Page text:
Dan Jacobson's "The Zulu and the Zeide," is a story of interpersonal relationships. There are two main relationships and one additional subsequent relationship that move the action of the story. The first relationship is already established at the beginning of the work, while the second two are formed as the piece develops. All of the relationships within the story give insight into the character's lives and feelings towards each other, which consequently moves the story forward. However, in the end these relationships bring the story to a tragic conclusion.
The first relationship is between Harry and the old man, Harry's father. This relationship sets up an introduction to the story by revealing Harry's thoughts of his father's past and ongoing actions. Throughout Harry's life, his relationship with his father was one of "duty." He was always watching over his father, making sure his father was safe and wasn't getting into any trouble. Harry had to constantly watch over his father because his father was always running away. Harry would say, to the people who asked about his father, "all he knew was to run away." Consequently, "dutifulness had been his [Harry's] habit of life." This sets up a "dutiful" relationship between Harry and his father. However, some tension in their relationship is revealed when Harry tells the story about his mother saving money in order to send his father to Africa.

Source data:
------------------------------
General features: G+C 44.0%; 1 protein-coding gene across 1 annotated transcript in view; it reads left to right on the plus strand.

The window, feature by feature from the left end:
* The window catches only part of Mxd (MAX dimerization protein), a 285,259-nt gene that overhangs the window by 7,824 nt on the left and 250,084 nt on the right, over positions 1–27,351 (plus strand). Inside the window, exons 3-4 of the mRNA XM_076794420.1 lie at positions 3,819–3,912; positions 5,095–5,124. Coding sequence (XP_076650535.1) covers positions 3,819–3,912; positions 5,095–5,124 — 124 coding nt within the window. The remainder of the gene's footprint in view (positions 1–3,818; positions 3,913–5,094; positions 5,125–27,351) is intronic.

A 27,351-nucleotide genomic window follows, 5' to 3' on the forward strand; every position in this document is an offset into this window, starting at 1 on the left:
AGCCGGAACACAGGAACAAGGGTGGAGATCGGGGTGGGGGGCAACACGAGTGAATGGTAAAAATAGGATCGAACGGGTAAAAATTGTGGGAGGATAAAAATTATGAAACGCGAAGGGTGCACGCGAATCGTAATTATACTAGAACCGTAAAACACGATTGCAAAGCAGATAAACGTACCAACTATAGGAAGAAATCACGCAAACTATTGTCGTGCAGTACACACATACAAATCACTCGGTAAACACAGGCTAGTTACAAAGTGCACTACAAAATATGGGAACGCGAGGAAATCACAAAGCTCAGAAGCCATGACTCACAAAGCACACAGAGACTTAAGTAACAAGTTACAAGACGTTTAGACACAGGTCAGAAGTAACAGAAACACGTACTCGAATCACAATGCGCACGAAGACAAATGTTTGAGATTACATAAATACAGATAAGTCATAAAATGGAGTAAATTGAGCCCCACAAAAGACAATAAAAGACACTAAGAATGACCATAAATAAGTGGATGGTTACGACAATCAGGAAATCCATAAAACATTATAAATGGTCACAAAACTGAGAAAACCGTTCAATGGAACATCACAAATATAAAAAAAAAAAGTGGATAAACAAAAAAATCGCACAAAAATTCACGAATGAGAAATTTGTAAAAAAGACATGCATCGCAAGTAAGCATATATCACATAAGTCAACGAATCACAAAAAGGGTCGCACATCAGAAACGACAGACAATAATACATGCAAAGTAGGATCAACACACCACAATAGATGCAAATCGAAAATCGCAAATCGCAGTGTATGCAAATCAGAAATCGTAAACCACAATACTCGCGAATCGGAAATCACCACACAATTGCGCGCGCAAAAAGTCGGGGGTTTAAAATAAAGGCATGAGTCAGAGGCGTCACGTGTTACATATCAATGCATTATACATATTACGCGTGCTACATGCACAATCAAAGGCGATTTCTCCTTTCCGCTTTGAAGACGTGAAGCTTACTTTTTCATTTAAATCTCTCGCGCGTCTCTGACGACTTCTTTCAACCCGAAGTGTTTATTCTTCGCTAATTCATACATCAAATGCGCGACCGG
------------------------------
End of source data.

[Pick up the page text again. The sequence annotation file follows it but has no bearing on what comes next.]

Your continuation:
The story describes how Harry's father was supposed to go to South Africa and make a fortune, but instead his father exchanges his ticket and makes his way to South America. In the end, Harry's father makes a new debt for the family when he fails to make any money in South America. In turn, Harry's mother has to take out a loan to bring Harry's father back to the old country. Harry feels that his father didn't perform his "duty," and instead brought more of a bearing onto the family; thus, in the end putting more "duty" on Harry. Overall, Harry's "duty" to his father...
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